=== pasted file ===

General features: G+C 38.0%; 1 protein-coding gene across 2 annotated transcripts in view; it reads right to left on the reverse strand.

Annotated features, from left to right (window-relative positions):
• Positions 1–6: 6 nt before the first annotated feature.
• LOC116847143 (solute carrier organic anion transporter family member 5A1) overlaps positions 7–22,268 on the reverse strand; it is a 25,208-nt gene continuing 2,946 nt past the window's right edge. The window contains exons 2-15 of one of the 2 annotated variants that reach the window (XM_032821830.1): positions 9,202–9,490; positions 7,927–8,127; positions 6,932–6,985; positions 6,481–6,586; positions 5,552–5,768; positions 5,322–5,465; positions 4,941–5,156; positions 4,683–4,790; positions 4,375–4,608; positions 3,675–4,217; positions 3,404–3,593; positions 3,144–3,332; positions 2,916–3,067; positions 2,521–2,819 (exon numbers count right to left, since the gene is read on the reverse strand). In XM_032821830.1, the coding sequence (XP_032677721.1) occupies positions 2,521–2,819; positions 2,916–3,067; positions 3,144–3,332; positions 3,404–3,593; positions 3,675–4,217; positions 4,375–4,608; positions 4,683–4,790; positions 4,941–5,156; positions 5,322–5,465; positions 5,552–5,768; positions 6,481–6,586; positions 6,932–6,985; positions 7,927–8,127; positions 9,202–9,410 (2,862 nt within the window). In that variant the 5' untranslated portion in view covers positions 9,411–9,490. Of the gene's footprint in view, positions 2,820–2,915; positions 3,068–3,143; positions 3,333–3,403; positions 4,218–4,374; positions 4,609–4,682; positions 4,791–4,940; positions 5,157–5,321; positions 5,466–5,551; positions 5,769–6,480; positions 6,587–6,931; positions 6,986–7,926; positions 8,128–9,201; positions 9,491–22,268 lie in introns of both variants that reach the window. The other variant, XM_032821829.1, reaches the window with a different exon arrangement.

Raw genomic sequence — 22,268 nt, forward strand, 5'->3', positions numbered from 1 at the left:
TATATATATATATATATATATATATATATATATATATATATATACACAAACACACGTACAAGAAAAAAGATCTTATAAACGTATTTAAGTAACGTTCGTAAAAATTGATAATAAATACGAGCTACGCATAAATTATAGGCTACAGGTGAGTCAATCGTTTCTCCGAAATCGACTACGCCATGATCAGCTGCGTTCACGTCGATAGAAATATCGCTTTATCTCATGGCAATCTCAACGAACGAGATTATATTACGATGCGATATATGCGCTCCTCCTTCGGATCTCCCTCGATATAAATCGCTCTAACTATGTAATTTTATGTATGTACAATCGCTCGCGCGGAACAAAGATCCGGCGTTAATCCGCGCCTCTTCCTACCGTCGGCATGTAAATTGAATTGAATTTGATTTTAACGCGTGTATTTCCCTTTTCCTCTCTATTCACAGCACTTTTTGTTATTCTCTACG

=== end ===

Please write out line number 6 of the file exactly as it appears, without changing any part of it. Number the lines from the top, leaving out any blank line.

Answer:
TATATATATATATATATATATATATATATATATATATATATATACACAAACACACGTACAAGAAAAAAGATCTTATAAACGTATTTAAGTAACGTTCGTAAAAATTGATAATAAATACGAGCTACGCATAAATTATAGGCTACAGGTGAGTCAATCGTTTCTCCGAAATCGACTACGCCATGATCAGCTGCGTTCACGTCGATAGAAATATCGCTTTATCTCATGGCAATCTCAACGAACGAGATTATATTACGATGCGATATATGCGCTCCTCCTTCGGATCTCCCTCGATATAAATCGCTCTAACTATGTAATTTTATGTATGTACAATCGCTCGCGCGGAACAAAGATCCGGCGTTAATCCGCGCCTCTTCCTACCGTCGGCATGTAAATTGAATTGAATTTGATTTTAACGCGTGTATTTCCCTTTTCCTCTCTATTCACAGCACTTTTTGTTATTCTCTACG